The hymn writer tells us that it was a “silent” night, a “holy” night. But it was also a cold night, as the shepherds huddled together seeking warmth from the fire. Continue reading . . .
The hymn writer tells us that it was a “silent” night, a “holy” night. But it was also a cold night, as the shepherds huddled together seeking warmth from the fire. To them it seemed like every other night. The crackling of wood, the occasional bleating of a lamb, were the only sounds that disturbed the otherwise routine silence.
Then suddenly an angel of the Lord “appeared to them, and the glory of the Lord shone around them; and they were filled with great fear” (Luke 2:9). Unlike the shepherds, we live in an age of high-tech special effects where such happenings are a commonplace in the movies or on TV. But for these first-century peasants it was a frightening shock as the whole of heaven burst ablaze with the blinding glory of God! The Bible literally says, “they feared a great fear.” Simply put, they were scared out of their wits!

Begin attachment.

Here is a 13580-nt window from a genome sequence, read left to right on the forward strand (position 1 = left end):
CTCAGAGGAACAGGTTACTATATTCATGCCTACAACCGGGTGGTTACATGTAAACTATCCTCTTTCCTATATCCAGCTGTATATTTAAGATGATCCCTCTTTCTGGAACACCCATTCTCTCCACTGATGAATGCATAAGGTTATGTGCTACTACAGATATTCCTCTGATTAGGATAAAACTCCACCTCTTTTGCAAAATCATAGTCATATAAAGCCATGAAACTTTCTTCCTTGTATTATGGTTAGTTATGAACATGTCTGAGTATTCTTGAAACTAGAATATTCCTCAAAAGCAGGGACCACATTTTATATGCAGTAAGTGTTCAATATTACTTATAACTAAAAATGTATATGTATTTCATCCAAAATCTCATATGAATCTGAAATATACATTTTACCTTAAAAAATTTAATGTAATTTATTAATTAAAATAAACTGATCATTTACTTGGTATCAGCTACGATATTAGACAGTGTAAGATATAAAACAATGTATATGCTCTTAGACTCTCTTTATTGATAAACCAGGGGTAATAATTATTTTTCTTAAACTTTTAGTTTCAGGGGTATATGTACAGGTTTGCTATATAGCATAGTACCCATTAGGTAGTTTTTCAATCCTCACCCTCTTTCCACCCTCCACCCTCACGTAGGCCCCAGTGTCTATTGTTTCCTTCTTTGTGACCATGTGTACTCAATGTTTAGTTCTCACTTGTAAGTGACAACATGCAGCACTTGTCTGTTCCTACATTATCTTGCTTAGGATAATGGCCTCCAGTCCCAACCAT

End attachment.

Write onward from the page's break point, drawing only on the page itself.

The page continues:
But the announcement that night was designed to evoke joy, not fear, “for unto you is born this day in the city of David a Savior, who is Christ the Lord” (Luke 2:11). Yes, Jesus is an example for us, as well as a teacher, a counselor and a friend. But above all else he is a Savior. The joy of Christmas is not in toys and tinsel, not in gifts and goodies, but in redemption from slavery to sin. The message of the season is not frivolity and fellowship. It is the good news that One has come whose death and resurrection have set his people free from guilt and condemnation.
Such glorious news is too much for one angel to utter. There is need for a heavenly host of voices to proclaim this momentous event. “And suddenly there was w